Member Spotlight – ECOS Environmental

James and Theresa Lowry, owners of ECOS Environmental & Disaster Restoration in Glenwood Springs, are electrifying their fleet of vehicles.

ECOS was founded in 2004 and specializes in 24/7 emergency response, offering a full range of environmental, catastrophe, and residential services. ECOS also provides disaster cleanup, performing flood, fire, and hazardous material services.

After purchasing ECOS in 2013, James and Theresa turned their attention to building a great employee base and finding ways to save the company money.

As many small businesses look to electrify their fleet vehicles, the Lowrys initially assumed the investment in an electric fleet might be outside of their budget.

After working with local energy efficiency partners at CLEER, ECOS was able to help offset the cost of equipment by being awarded a grant for Electric Vehicle Supply Equipment (EVSE) from the Colorado Energy Office. The funding helped offset the cost of installing three dual-port ChargePoint charging stations.

The savings from the grant and the long-term savings associated with electric vehicles vs. gas-powered vehicles made the decision easy for the Lowrys.

Due to the anticipated savings this year, ECOS purchased and reserved three Ford eTransit Cargo Vans, two Chevy Bolts, and one Class 4 Electric Box Truck.

All the vehicles will be charged using solar energy from the 24.3 kW solar panel system ECOS installed earlier this year at their facility.

In addition, ECOS has ordered three Ford Lightning F150s and anticipates delivery in the near future.

We asked James and Theresa a few questions about why they decided to pursue smart electrification:

What made you decide on fleet electrification of your vehicles?

We experienced a dramatic increase in maintenance costs during the last three years and many of our gas and diesel vehicles needed repairs too frequently.  We jokingly said that our fleet was half on the road and half at the local mechanic getting fixed. We found it very difficult to purchase new gas and diesel vehicles to replace aging vehicles in our fleet.  Also, the company’s profitability fluctuated with the gas and diesel fuel prices at the pump; in fact, our monthly fuel costs doubled from 2020 to 2022. These important factors made us research buying electric vehicles as more and more car manufacturers committed resources to produce EVs. The biggest obstacle to buying electric vehicles was where you charge them and how many miles a 100% charge allows the vehicle to travel. To address the charging dilemma, we decided to invest in charging stations at our offices and seek grant money from the State of Colorado.  Fortunately, we were awarded $27,000 in grants for three dual-port EV charging stations for our Glenwood Springs office. Mike Steiner at Holy Cross Energy (HCE) was a huge reason why we received this important grant funding, and our company will greatly appreciate HCE’s support throughout the process.  Another important initiative to electrifying our fleet was solar energy.   We decided to invest in solar energy to charge our electric vehicles with solar panels subsidized with federal tax incentives.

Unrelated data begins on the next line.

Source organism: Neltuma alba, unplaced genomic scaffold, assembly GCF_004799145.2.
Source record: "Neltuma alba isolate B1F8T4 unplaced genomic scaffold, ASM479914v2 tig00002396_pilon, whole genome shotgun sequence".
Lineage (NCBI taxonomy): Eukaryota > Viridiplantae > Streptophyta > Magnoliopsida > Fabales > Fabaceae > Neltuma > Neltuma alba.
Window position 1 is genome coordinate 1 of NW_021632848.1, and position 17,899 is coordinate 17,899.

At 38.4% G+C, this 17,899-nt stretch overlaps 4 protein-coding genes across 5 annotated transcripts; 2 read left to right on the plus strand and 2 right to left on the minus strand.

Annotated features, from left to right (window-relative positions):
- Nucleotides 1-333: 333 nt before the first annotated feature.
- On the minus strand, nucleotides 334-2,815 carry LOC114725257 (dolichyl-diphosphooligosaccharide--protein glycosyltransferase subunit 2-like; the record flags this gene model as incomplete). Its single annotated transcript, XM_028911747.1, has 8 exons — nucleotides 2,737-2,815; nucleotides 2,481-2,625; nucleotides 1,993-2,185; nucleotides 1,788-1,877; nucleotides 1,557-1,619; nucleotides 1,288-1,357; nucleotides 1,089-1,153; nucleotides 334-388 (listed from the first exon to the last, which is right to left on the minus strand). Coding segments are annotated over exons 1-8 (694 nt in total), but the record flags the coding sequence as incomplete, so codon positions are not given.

Were there any challenges to overcome when making the decision?

The biggest challenge is addressing “range anxiety” through additional charging stations along Hwy 82 and I-70.  We are facing some logistical challenges with the larger electric vehicles that have a maximum range of 130 miles. Also, we will see how the range of the larger electric vehicles is affected by the Colorado winter.  On a positive note, the range of electric vehicles has increased as our drivers get better at managing their driving behavior to optimize the electric battery charge.  We are in the process of installing charging stations at our office in Parachute. Our old town Parachute office is located right off the highway by a very short distance and roughly halfway between Glenwood Springs and Grand Junction. Therefore, it’s an ideal location that will be a key one to charge our EV fleet, which travels up and down the I70 highway between these two cities.

What would you say to other small business owners considering making the jump to EVs?

Holy Cross Energy (HCE) is an excellent resource, so I would recommend contacting them about installing EV charging stations and answering any questions you might have. Further, they have a geographical map of EV charging station locations which updates regularly as more and more EV charging stations get installed.  After developing an EV charging plan that could include a home EV charger, I think the smaller electric vehicles (EVs) are a great resource for inspections, customer visits, traveling to and from work, etc. Our first electric vehicle was a smaller EV that now regularly travels nearly 225 miles on a full charge.  These smaller EVs have been easy to incorporate into our fleet, and they are given to supervisors who do a great job of managing their driving behavior to optimize the electric battery charge.